Austin officials investigate first possible case of vaping-related illness

Simple Health

AUSTIN (KXAN) — The Austin Public Health Department is investigating a possible case of vaping-related illness in the city, a public health official told KXAN Wednesday.

If confirmed, this case would join the hundreds of cases of lung disease reported around the country. The Centers for Disease Control says as of last week, there have been 380 cases reported in 36 states and seven people have died.

Austin Public Health Dr. Mark Escott, says they are trying to rule out all other causes before confirming vaping as the cause of the illness, but APH is recommending people stop using e-cigarettes.

“I think it’s important for us to note that they are not known to be safe,” says Austin Public Health Dr. Mark Escott.

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Based on the recommendations of the CDC, the Austin Public Health Department sent a memo to Austin City Council Tuesday, informing city leaders that they are working with the Texas State Department of Health Services to monitor possible cases in the Austin area. The memo did not mention any cases of the illness in the Austin area.

Many of the reported cases involve young patients. The median age of people with vaping-related injuries is 19, according a study published by the New England Journal of Medicine.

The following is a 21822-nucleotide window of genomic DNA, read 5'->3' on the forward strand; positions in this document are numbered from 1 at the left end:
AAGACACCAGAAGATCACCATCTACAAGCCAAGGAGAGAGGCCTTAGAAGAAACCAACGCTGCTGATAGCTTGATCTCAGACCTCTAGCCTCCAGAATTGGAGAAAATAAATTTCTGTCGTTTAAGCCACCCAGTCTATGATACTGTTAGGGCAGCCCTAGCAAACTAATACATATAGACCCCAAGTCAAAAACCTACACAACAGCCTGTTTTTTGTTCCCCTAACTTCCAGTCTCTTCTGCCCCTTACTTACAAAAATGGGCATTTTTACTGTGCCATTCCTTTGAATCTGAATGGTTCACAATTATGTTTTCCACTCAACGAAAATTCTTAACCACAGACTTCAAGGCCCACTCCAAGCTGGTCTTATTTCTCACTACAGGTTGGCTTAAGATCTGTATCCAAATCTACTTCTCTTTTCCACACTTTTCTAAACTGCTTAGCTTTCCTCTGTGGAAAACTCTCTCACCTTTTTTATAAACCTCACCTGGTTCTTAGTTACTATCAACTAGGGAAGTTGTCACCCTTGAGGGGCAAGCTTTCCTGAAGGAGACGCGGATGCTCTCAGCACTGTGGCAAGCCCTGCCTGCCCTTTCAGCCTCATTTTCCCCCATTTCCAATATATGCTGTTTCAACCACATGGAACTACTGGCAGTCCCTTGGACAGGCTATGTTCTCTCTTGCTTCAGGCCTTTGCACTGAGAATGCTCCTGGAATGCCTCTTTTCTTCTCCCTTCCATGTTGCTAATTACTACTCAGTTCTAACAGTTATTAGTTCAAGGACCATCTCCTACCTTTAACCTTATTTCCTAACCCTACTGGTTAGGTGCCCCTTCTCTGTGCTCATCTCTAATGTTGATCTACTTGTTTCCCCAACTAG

While officials don’t yet know if the illness is definitely caused by vaping or e-cigarette use, they say it is the common link in all the illnesses reported so far. As a result, they urge people to quit vaping as they investigate further.

“Previous APH efforts have included the creation of a flyer on electronic cigarettes and an educational presentation for school administrators, staff, and parents,” the memo reads. “The Community Services division of APD will include electronic cigarette presentations at the upcoming Austin Youth Council meeting, the quarterly training for Peer Health Educators and the Austin/Travis County Adolescent Health Collaborative.”

Patients have reported coughing, shortness of breath and chest pain as well as nausea and diarrhea, according to the CDC. Most patients have used e-cigarettes containing THC products, but the CDC says some patients have reported using only nicotine.

Escott, the APH doctor, says the oils used in vaping makes them different from traditional cigarettes. They can deposit particles of fat deep in the lungs which can trigger a reaction, and ultimately cause the lungs to fail.

“Our bodies aren’t made to handle fats in the lungs.”

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